Tag Archives: language

The Truth about Fiction

Animals are realists. All the species except for us. There are a couple significant differences between the rest of the animals and us that are probably related to each other.

The first difference is that animals are born with the knowledge of how to make use of all their bodily functions and how to get along in the world whereas we are born with only a partial knowledge of our bodily functions and how to get along in the world. Animal instincts are transferred and stored in their genes. Sapiens’ knowledge is acquired through our senses, stored in the brain, and transferred by means of language. Animals are capable of learning varying amounts of information but could probably get along with nothing more than their instincts for most of their lives. Sapiens have instincts too, but not enough to survive on.

The second difference is that animals have only rudimentary languages, if at all, for conveying only real concepts, commands, and warnings whereas we have highly developed languages for conveying representations of internal and external realities, as well as fictions. Fictions include assertions that may or may not be true, that haven’t been proven yet, that we’d like to be true, that we wish were true, that we want to believe are true, that we want others to believe are true, that were once thought to be true, that we are willing to accept for the moment as true, or that are patently false.

Examples of fiction include stories, myths, religious dogma, beliefs, astrology, political propaganda, rights, duties, lies, traffic lights, metaphors, hyperboles, scientific conjectures and theories, histories, nationalities, communities, races, cultures, civilizations, money, corporations, gender roles, purpose, meaning, romance, and our world views. Examples of reality might be hungry, lion, waiting, and waterhole.

I’m reading a fascinating book called “Sapiens, a Brief History of Humankind”, written by Doctor (of Philosophy) Yuval Noah Harari. One of the interesting points he makes in his book is that animal species cannot aggregate and cooperate in groups composed of more than a few hundred individuals whereas Homo Sapiens can and in many cases do aggregate and cooperate in groups numbering millions or more. Harari attributes this capacity of Sapiens to get such massive numbers of individuals to live, work, and fight together to their ability to convey fictions with their languages. Our fictions unite us, keep us together, and direct us towards common goals far more so than our reality. If a lion enters our camp, it’s every man for himself. As we say, you don’t have to run faster than the lion. You just have to run faster than the guy in front of you. If you want to kill a mastodon, you don’t need more than a hundred or so men with spears to surround it and bring it down. If you wanted to launch a Christian Crusade to take Jerusalem from the Muslims back in 1099, you’d need thousands of foot soldiers and 300 knights and if the Muslims wanted to take Jerusalem back, they’d need even more soldiers and horsemen, which they were able to muster easily. For the Christians, God was on their side, but for the Muslims their God was greater, or Allahu Akbar (الله أكبر).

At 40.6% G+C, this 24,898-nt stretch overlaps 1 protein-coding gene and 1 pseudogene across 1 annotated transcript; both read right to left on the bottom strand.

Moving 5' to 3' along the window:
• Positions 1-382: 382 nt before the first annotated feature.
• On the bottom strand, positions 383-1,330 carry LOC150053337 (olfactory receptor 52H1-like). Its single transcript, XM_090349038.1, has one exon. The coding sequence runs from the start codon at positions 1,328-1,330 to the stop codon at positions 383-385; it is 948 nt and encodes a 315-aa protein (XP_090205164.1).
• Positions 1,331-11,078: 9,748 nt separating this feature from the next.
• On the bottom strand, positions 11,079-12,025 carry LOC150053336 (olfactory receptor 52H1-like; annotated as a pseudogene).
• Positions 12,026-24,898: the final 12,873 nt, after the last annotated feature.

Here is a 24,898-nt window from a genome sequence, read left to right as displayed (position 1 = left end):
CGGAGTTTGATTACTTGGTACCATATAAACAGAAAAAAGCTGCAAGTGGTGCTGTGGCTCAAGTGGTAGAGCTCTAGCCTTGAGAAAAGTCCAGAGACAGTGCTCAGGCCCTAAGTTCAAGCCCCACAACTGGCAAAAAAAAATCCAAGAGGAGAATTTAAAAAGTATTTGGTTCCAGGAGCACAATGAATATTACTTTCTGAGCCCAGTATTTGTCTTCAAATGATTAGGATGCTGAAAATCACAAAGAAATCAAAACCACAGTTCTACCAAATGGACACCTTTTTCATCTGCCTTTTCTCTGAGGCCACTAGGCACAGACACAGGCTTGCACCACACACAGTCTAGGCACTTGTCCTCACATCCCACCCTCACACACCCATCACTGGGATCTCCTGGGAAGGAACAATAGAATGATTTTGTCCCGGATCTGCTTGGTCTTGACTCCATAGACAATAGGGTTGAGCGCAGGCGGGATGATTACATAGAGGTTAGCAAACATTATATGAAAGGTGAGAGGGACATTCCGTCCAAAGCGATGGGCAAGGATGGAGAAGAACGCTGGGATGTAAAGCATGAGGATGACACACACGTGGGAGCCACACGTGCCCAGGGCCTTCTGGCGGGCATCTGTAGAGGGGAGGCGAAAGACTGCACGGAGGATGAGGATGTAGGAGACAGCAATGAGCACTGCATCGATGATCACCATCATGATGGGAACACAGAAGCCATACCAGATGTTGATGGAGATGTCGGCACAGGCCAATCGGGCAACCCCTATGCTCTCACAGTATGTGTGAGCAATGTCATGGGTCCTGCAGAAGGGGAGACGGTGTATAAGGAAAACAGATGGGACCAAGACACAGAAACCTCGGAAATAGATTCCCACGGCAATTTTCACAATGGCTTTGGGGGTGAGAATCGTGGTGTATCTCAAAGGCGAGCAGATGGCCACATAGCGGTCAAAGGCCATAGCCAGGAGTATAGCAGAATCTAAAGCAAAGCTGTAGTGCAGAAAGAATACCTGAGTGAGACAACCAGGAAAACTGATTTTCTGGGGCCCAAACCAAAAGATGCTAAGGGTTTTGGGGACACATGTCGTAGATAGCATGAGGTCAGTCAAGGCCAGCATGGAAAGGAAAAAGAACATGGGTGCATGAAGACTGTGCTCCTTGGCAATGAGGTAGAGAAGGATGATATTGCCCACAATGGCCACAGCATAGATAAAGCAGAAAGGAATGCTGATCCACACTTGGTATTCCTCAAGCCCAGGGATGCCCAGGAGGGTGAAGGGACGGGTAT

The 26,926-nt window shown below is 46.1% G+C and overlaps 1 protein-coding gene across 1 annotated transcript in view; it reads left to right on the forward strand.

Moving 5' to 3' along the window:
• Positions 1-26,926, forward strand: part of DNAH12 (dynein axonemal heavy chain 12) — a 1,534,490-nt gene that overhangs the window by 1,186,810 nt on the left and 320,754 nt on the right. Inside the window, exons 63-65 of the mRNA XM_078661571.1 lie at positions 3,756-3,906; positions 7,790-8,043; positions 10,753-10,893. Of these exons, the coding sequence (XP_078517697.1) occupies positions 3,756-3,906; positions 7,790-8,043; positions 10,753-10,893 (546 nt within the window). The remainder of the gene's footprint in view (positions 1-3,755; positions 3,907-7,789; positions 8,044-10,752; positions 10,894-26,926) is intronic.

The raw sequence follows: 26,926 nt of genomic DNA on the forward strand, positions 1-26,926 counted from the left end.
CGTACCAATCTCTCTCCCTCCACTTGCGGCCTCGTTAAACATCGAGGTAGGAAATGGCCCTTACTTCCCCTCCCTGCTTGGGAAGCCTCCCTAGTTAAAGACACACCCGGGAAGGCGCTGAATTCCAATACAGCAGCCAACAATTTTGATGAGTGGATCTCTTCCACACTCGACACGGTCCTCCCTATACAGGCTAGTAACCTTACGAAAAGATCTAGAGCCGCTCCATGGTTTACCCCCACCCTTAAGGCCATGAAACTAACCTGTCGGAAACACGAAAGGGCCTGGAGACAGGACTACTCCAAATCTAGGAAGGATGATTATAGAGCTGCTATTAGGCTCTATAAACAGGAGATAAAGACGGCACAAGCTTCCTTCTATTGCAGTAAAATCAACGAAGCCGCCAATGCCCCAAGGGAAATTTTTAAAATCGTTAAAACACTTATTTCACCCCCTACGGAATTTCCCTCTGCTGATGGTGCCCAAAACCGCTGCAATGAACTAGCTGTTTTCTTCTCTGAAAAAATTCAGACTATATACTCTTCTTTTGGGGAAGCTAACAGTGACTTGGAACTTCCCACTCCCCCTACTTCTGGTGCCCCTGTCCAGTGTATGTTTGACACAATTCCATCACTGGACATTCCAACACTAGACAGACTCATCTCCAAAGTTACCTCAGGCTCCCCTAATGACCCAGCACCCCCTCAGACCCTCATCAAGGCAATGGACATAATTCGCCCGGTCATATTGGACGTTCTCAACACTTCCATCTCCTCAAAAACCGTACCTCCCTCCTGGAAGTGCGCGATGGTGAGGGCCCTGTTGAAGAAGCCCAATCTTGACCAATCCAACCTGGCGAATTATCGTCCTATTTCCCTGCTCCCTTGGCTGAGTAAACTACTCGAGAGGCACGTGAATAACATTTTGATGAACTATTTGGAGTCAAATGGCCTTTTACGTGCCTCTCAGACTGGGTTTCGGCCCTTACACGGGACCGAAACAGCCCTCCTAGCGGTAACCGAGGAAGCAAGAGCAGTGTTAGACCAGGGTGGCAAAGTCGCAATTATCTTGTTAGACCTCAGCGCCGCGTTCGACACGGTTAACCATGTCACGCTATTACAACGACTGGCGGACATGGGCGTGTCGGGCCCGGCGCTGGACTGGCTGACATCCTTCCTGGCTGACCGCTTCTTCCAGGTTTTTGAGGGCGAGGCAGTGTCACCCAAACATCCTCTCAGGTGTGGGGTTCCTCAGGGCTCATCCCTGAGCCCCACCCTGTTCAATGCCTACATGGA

Lest we conclude that civilizations would be a lot better off without their fictions, Harari goes on to point out that every social structure comprising more than a few hundred individuals would break down without the fictions that organize them. Many large groups enforce religious beliefs or official party lines, such that non-believers are subject to violence and/or death, for the groups to survive. If, however, enough members of a group stop believing the organizing fictions, that group will cease to exist, as will any benefits accrued by members of the group.

Remember Kant’s Categorical Imperative? Kant’s criterion for whether an action was moral or not was derived by asking what would happen if everybody were to perform that action. If the answer were that society would survive or even thrive, then it would be considered a moral action. If, however, the answer was that society would break down, then it would be considered an immoral action. For example, is it moral to steal from a person? No, because if everybody were to steal from each other, then society would break down. Is it moral to give charity? Yes, because if everybody gave charity, society would survive or thrive. It’s a lot more complicated than that, but you get the idea. If not, read the link above.

So the bottom line is I shouldn’t attempt to persuade people to give up their fictions. If I did, society would break down, people would stop working at their jobs, drive through red lights, crash into each other, babble meaninglessly, commit crimes, acts of violence, and suicide, starve, get sick, and die. As a matter of fact, I should probably keep my opinions to myself.

Mike Stone

Raanana Israel